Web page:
Fwd (GLW): Did the East Timor intervention kill off `Vietnam syndrome'?

Alan Bradley alanb at SPAMelf.brisnet.org.au
Tue Jan 30 01:44:17 MST 2001


> From: "Macdonald Stainsby"
> > It is *essential* for Australian leftists to unconditionally support
> > the national liberation and democratic struggles happening in
> > Australian capital's self-proclaimed sphere of influence.
> >
> > Nestor, if any Australian leftist held your position, they would be
> > scabs and *genuine* social patriots.

> Ultimately, what this breaks down to is a question of priorities.

Well, solidarity with the movements against one of Australian capital's
closest allies tends to be a bit of a priority.

And "priorities" is a fine excuse for ducking issues.

> A "social patriot", I assume you know, is someone who collapsed before
> their bourgeoisies' demands in the face of making an unpopular but wholly
> principled stand.
> Given that it was (so far as I know) understood before the occupation of
> East Timor that Marxists oppose Imperialist ventures *carte blanche &
> without looking at the third world state at all*, it is, I hate to say
> such "fighting words" the DSP who has been depressingly patriotic.

The patriots are those that sided with Whitlam, Fraser, Hawke, Keating and
Howard in arguing that East Timor was "unviable" etc.  They were the ones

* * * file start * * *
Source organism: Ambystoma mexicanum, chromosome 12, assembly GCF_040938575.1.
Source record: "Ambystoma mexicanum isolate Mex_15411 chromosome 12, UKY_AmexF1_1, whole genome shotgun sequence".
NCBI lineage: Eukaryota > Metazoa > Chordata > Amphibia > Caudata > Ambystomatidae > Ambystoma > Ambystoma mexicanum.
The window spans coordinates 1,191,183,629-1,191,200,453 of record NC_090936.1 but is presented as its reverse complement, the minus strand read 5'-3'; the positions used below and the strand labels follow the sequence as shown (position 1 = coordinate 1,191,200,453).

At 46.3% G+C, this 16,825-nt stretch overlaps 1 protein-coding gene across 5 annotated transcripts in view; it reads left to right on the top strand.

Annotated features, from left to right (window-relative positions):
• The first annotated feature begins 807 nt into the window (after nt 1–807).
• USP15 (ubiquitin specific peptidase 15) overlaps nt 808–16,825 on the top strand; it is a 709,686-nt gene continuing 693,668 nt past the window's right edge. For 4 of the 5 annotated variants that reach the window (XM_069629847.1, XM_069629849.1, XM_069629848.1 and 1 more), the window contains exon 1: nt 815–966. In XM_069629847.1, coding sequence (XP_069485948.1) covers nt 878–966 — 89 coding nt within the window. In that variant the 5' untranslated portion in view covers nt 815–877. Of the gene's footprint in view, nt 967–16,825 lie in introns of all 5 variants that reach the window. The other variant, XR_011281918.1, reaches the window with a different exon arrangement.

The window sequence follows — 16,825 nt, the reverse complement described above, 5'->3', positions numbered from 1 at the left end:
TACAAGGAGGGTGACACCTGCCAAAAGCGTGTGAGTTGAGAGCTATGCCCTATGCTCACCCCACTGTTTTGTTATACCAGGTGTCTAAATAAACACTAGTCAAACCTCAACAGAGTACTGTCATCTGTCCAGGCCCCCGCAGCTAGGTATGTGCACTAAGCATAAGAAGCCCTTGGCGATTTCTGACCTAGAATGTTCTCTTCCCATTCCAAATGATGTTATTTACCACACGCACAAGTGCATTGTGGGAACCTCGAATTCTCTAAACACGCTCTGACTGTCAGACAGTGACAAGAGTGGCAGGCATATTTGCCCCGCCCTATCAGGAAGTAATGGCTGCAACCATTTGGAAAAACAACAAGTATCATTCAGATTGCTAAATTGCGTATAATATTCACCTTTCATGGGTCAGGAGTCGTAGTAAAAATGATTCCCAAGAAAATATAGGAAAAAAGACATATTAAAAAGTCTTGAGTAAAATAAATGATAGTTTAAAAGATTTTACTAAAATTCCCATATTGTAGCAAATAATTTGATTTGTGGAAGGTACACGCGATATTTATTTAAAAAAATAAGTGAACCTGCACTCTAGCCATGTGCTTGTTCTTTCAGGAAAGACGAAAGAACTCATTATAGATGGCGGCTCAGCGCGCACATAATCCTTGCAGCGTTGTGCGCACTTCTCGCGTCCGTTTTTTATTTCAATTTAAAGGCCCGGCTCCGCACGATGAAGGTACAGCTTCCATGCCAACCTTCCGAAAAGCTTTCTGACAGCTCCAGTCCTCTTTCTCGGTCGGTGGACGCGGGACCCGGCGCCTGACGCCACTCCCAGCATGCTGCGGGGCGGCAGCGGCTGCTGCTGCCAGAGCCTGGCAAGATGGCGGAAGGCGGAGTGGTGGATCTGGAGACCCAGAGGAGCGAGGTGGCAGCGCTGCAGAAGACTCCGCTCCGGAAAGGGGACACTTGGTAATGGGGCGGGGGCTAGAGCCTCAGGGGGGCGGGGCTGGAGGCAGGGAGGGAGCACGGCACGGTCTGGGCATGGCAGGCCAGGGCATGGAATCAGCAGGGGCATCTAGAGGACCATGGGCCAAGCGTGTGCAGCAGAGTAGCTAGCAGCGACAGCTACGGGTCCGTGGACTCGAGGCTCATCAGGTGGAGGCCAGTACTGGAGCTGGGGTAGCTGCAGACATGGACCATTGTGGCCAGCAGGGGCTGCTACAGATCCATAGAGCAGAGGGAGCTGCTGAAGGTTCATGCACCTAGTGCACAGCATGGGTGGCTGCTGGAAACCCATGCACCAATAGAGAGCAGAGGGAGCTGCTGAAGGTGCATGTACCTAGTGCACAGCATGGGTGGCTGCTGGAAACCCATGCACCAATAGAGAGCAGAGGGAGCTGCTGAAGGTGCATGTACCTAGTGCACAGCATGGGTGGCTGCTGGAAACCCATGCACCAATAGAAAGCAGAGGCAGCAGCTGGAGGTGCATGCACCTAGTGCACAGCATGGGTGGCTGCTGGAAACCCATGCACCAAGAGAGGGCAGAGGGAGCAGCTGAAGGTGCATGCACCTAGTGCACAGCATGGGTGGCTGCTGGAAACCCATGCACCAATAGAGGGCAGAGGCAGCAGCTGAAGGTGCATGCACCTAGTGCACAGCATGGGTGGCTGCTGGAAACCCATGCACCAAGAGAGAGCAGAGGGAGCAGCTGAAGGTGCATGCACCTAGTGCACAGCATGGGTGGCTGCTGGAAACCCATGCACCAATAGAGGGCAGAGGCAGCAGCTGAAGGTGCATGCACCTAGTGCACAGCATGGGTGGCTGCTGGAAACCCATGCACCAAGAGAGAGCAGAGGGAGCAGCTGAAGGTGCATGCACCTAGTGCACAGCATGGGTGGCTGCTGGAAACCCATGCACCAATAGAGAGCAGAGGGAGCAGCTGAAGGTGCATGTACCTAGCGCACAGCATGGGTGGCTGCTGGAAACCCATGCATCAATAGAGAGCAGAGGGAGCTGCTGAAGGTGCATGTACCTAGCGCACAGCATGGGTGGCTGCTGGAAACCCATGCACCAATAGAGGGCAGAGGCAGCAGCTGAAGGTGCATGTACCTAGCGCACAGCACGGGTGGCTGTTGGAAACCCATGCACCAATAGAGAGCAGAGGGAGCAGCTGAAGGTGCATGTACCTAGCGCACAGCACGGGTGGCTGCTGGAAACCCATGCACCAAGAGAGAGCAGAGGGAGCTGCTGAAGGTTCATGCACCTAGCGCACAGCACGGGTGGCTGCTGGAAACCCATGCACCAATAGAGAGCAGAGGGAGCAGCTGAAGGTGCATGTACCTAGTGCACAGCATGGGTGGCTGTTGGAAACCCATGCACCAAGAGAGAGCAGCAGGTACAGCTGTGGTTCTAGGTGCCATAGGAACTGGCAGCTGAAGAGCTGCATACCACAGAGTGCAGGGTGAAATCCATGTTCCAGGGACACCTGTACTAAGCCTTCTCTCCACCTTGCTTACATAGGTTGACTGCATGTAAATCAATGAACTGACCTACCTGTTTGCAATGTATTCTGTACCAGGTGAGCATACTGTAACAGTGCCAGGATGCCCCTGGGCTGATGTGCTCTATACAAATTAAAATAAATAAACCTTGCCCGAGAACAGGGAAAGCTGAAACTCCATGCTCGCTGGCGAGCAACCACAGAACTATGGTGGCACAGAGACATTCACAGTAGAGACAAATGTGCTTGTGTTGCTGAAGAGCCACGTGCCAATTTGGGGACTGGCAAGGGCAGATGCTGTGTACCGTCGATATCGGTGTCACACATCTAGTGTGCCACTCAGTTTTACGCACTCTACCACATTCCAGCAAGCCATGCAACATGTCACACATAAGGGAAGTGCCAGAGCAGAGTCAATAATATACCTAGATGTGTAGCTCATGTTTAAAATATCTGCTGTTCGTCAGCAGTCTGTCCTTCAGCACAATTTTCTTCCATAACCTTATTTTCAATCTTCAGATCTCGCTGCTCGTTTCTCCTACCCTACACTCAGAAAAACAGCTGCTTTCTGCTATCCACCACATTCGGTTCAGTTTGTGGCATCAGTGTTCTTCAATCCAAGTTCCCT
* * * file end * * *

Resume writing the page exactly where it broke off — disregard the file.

who formed a bloc with Australian capital.

The rest of us were the ones who took the unpopular but principled stand
for all these years, *and* maintained that stand when impressionistic
leftists chose to flip-flop.  The flip-flopping, paradoxically, was a
consequence, in part, of the success of the original stance.

Yes, there were difficult choices to make, but we made them.  We may have
actually made the wrong choices.  But we made them on a principled basis.

Moreover, we are still engaged in struggle in support of the Timorese, in
the new context of the transition to an independent neo-colony.  (Yes,
that's an oxymoron, I know.)

When that state is established, we will still support the progressive
elements of East Timorese society, because we understand that the
establishment of such a state does not constitute the liberation of the
Timorese masses.

And yes, we would advocate that East Timor follow the lead of Indonesia if
that country were to have a revolution.  This might entail the surrender of
some of the sovereign rights of the East Timorese state (necessarily a
socialist state, for this to occur) - but such a surrender would be
voluntary.

Alan Bradley
alanb at elf.brisnet.org.au





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